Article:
Once these paired reads are obtained, researchers want to assemble them to obtain one long sequence on letters, as in the original DNA strand. The way to do it is incrementally, through overlapping regions of reads, as shown in the diagram below.
Figure 10. Incremental fragment assembly. By finding overlapping regions and piecing them together one by one, researchers obtain one long nucleotide sequence.
However, there is a problem with this strategy, namely that DNA has a lot of repeats. Thus, reads might overlap even though they don’t come from the same parts of the genome. As a matter of fact, the human genome is composed of about 50% repeats, and some regions might appear as many as a million times!! So the problem diagramed below is actually quite common.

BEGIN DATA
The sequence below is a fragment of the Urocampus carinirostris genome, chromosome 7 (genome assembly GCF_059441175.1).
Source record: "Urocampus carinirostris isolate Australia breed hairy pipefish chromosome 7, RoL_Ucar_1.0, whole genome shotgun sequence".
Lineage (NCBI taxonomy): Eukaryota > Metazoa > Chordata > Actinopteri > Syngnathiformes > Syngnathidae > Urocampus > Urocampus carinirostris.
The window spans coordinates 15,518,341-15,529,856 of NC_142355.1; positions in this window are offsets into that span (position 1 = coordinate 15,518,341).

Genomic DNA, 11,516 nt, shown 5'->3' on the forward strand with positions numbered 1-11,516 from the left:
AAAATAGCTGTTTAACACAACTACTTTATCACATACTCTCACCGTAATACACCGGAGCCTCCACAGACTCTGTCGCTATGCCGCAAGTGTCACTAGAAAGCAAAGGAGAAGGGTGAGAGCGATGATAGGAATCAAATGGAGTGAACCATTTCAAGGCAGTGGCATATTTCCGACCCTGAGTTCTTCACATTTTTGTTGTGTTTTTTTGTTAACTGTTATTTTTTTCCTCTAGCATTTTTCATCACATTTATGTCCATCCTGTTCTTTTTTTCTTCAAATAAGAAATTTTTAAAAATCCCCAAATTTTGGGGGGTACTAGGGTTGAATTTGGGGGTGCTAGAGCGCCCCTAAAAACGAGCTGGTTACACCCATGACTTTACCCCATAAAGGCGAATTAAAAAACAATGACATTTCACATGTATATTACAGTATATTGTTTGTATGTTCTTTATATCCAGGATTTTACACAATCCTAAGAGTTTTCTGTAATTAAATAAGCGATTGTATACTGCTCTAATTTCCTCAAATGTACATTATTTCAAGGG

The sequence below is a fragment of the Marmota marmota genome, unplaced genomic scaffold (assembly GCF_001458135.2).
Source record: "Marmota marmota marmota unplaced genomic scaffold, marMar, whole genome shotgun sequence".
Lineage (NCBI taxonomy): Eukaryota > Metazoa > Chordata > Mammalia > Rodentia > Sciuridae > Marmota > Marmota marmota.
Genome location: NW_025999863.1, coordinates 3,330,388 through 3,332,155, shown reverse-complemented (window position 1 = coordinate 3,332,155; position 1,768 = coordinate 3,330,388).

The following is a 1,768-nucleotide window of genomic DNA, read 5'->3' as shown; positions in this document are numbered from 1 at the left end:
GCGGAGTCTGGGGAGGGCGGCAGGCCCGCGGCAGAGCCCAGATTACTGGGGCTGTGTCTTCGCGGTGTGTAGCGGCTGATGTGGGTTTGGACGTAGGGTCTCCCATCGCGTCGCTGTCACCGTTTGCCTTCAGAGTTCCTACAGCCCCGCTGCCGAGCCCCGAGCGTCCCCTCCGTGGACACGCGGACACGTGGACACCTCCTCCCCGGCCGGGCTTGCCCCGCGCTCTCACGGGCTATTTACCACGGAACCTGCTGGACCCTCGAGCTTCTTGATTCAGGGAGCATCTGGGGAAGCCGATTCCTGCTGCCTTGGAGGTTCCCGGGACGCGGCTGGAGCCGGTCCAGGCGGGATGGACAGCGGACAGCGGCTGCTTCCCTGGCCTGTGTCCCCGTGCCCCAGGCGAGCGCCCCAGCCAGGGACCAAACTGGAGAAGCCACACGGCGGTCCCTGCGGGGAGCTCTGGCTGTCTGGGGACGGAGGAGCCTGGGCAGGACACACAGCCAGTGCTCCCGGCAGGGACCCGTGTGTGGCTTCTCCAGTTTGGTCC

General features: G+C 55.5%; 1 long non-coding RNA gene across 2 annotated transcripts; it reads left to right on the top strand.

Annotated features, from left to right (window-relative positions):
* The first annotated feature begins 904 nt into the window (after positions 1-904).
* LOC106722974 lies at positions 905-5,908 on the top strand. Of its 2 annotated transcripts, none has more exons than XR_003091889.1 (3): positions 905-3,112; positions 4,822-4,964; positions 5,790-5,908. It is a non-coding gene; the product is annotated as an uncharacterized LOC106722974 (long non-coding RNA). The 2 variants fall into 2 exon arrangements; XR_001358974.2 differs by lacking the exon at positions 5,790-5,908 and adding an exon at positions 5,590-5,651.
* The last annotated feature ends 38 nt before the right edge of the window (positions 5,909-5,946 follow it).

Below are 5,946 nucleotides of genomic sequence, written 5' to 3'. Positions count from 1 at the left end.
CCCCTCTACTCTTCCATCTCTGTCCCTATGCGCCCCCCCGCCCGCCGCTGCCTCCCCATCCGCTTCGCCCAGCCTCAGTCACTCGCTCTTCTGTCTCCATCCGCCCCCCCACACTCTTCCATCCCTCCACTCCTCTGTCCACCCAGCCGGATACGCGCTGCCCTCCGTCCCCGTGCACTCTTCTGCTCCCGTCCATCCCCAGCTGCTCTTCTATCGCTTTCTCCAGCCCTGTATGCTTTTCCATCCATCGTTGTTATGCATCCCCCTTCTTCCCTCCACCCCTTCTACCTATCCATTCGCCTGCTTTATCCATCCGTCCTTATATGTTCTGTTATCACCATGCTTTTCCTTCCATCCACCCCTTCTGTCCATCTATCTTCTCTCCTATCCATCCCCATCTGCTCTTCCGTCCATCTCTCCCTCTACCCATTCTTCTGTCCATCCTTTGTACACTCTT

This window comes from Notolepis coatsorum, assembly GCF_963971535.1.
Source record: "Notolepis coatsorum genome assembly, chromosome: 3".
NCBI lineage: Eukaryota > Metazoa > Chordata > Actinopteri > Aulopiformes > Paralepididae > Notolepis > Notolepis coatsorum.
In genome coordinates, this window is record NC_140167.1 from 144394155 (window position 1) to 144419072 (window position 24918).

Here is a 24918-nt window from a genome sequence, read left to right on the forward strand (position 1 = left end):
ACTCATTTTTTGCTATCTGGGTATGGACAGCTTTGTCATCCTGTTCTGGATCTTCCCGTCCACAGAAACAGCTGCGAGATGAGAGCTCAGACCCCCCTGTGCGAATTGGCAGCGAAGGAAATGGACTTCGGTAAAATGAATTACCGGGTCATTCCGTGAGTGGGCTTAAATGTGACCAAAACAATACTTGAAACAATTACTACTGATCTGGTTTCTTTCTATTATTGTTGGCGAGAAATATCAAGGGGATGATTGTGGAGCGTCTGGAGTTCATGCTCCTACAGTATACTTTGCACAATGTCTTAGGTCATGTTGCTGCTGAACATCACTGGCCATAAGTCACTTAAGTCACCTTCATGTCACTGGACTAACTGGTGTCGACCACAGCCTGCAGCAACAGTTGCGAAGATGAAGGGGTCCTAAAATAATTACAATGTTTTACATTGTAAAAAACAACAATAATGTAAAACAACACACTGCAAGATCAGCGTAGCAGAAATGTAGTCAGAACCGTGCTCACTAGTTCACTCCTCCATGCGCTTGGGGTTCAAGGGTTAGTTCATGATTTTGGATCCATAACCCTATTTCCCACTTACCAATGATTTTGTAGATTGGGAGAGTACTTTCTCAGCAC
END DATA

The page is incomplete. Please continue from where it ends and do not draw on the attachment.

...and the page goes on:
Figure 11. Let A, B, C, D, R be different sequence fragments. Since R is a repeated region
which occurs twice, during incremental assembly, there would be uncertainty because both Rs would match perfectly. In a simplified view, if the reads are AR, RB, CR and RD, it is
impossible to know which Rs to piece together: whether the two initial fragments are ARB and CRD, or ARD and CRB.
However, due to the fact that the reads are actually paired, since they are obtained from the two ends of each fragment, this problem becomes easier.